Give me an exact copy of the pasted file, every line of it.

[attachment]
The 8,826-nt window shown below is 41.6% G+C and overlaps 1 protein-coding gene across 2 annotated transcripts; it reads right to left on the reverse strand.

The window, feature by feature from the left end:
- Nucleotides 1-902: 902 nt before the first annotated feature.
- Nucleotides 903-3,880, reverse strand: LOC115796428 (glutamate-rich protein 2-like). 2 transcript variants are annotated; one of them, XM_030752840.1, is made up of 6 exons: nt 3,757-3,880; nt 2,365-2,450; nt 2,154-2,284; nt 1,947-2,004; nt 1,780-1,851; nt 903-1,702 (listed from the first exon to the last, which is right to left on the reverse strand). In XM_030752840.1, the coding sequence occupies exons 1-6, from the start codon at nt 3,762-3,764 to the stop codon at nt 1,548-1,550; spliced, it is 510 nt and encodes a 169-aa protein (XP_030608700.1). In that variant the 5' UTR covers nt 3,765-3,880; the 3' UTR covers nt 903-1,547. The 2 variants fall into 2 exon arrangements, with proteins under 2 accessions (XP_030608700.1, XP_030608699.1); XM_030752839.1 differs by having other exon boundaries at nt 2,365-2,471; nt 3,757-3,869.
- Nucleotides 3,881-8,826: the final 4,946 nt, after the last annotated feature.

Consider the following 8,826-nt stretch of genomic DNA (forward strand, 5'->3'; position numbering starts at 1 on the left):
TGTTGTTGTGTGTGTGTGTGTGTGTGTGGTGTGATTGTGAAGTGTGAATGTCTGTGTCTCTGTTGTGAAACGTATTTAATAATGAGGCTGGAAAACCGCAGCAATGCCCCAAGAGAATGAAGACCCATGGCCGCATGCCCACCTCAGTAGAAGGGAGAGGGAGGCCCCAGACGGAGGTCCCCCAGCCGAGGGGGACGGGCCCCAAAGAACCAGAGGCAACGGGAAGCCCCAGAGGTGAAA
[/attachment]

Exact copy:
The 8,826-nt window shown below is 41.6% G+C and overlaps 1 protein-coding gene across 2 annotated transcripts; it reads right to left on the reverse strand.

The window, feature by feature from the left end:
- Nucleotides 1-902: 902 nt before the first annotated feature.
- Nucleotides 903-3,880, reverse strand: LOC115796428 (glutamate-rich protein 2-like). 2 transcript variants are annotated; one of them, XM_030752840.1, is made up of 6 exons: nt 3,757-3,880; nt 2,365-2,450; nt 2,154-2,284; nt 1,947-2,004; nt 1,780-1,851; nt 903-1,702 (listed from the first exon to the last, which is right to left on the reverse strand). In XM_030752840.1, the coding sequence occupies exons 1-6, from the start codon at nt 3,762-3,764 to the stop codon at nt 1,548-1,550; spliced, it is 510 nt and encodes a 169-aa protein (XP_030608700.1). In that variant the 5' UTR covers nt 3,765-3,880; the 3' UTR covers nt 903-1,547. The 2 variants fall into 2 exon arrangements, with proteins under 2 accessions (XP_030608700.1, XP_030608699.1); XM_030752839.1 differs by having other exon boundaries at nt 2,365-2,471; nt 3,757-3,869.
- Nucleotides 3,881-8,826: the final 4,946 nt, after the last annotated feature.

Consider the following 8,826-nt stretch of genomic DNA (forward strand, 5'->3'; position numbering starts at 1 on the left):
TGTTGTTGTGTGTGTGTGTGTGTGTGTGGTGTGATTGTGAAGTGTGAATGTCTGTGTCTCTGTTGTGAAACGTATTTAATAATGAGGCTGGAAAACCGCAGCAATGCCCCAAGAGAATGAAGACCCATGGCCGCATGCCCACCTCAGTAGAAGGGAGAGGGAGGCCCCAGACGGAGGTCCCCCAGCCGAGGGGGACGGGCCCCAAAGAACCAGAGGCAACGGGAAGCCCCAGAGGTGAAA